Doctrine Of Precedent


Doctrine Of Precedent Essay, Research Paper

This essay outlines the way in which courts use the system of precedent in deciding cases. Different methods of law-making will be identified, and the authority of judges to make laws will be described. It will state the operation of doctrine of precedent, including binding and persuasive precedent, as well as ratio decidendi and obiter dicta. Explained also, is the problems encountered with the doctrine of precedent and the methods available to overcome precedent.

Case law is made by the judges in the courts either when a new case is before them or when the judge interprets a statute. The courts are limited in their power to make law, however, through the court hierarchy and the doctrine of precedent. Judge-made laws are recorded decisions of judges that have been written down and collected over time. There are two main areas of judge-made laws. The first area is Common law, which is judge-made law in areas where no legislation applies, whilst the other area is Judicial Interpretation, which is judge made law relating to the interpretation of the words used in legislation.

A precedent is the decision of a court that is used as an authority for reaching the same decision in a later case. The rule that similar cases should be decided in a similar way isn t the center of our idea of justice. If people are to be treated equally before the law, then legal principles or past decisions must be followed and applied to later cases. There are strict rules that guide judges in making and applying precedents.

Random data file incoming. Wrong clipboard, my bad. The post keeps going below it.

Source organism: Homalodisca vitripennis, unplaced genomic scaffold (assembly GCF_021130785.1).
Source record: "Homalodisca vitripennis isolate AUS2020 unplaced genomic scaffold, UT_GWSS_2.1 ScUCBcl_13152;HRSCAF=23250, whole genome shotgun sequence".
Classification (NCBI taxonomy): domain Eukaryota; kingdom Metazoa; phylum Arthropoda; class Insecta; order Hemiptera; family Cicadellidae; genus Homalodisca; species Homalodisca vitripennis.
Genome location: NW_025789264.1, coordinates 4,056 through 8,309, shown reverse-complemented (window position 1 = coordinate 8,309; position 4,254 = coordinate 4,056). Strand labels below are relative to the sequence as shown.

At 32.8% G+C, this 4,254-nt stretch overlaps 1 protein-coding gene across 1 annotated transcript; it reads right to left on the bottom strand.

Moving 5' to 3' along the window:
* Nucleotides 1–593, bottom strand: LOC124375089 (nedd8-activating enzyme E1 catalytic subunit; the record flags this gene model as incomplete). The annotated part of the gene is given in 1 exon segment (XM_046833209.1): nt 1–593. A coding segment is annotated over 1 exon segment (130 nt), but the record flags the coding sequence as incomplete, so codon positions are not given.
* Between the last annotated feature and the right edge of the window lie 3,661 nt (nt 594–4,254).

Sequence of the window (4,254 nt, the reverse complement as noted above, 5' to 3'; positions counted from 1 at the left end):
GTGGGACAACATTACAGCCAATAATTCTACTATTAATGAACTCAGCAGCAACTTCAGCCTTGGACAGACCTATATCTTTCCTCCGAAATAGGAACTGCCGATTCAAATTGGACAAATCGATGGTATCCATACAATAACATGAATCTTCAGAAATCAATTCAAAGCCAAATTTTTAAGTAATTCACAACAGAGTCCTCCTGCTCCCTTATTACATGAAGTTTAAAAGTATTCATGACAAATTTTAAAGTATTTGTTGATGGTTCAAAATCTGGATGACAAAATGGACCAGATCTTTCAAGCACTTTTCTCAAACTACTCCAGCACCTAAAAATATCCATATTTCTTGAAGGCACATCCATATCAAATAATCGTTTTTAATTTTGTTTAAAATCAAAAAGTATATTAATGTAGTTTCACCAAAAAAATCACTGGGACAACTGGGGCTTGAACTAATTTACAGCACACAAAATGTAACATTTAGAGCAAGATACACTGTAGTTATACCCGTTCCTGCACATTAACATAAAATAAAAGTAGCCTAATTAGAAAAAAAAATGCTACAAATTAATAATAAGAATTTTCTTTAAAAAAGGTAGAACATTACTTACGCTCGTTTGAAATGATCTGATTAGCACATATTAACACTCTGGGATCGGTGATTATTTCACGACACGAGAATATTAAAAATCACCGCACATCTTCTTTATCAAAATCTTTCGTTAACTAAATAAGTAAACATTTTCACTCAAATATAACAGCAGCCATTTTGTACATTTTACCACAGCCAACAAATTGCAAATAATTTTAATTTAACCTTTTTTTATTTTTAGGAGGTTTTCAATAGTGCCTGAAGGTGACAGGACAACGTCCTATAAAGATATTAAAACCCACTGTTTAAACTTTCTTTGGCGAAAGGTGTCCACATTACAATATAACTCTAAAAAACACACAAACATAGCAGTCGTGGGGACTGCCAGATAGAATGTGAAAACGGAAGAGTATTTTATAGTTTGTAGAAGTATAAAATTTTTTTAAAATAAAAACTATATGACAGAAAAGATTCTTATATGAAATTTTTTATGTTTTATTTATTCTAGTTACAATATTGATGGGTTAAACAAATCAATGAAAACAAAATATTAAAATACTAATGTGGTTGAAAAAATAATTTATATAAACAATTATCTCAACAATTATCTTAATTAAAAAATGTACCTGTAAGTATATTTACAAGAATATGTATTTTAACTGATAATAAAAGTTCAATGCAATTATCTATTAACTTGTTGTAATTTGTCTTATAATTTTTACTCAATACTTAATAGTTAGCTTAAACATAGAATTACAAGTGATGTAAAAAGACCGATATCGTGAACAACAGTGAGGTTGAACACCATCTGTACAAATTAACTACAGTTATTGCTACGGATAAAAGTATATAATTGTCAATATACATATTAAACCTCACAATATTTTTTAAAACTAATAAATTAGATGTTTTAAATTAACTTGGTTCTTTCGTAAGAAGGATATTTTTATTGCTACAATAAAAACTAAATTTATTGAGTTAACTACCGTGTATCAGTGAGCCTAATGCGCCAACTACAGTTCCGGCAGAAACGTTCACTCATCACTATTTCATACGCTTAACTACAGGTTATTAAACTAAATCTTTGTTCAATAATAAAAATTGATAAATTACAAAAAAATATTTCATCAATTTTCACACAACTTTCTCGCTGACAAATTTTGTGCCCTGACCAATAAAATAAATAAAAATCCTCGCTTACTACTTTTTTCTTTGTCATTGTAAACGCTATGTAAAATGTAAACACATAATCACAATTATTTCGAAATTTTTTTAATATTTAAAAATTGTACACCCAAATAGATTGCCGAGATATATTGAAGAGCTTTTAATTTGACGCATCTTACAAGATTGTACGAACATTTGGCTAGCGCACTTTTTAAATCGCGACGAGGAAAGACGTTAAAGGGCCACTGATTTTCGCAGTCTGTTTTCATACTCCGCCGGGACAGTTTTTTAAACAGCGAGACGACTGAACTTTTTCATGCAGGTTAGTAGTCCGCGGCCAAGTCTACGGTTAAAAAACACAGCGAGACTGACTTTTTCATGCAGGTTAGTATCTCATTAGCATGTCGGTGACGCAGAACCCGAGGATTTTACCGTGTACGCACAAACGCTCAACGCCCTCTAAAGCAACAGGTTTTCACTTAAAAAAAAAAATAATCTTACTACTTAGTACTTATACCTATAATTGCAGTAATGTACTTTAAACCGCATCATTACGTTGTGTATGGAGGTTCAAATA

Firstly if courts are to be consistent in the application of precedents, judges must know what earlier decisions are precedents. In other words, these decisions need to be recorded. Only major cases are ever recorded. Recorded cases, which contain some new development, are published in a permanent form known as law reports. Law reports record the judgment in a case. This is a formal statement by the judge which gives the facts of the case, the decision between the parties and the reasons given by the judge for the decision reached. This will often include a lengthy discussion of other sources of information or other cases, which support the reason for the decision, which is known as the ratio decidendi, which will be discussed in more detail further on in the essay.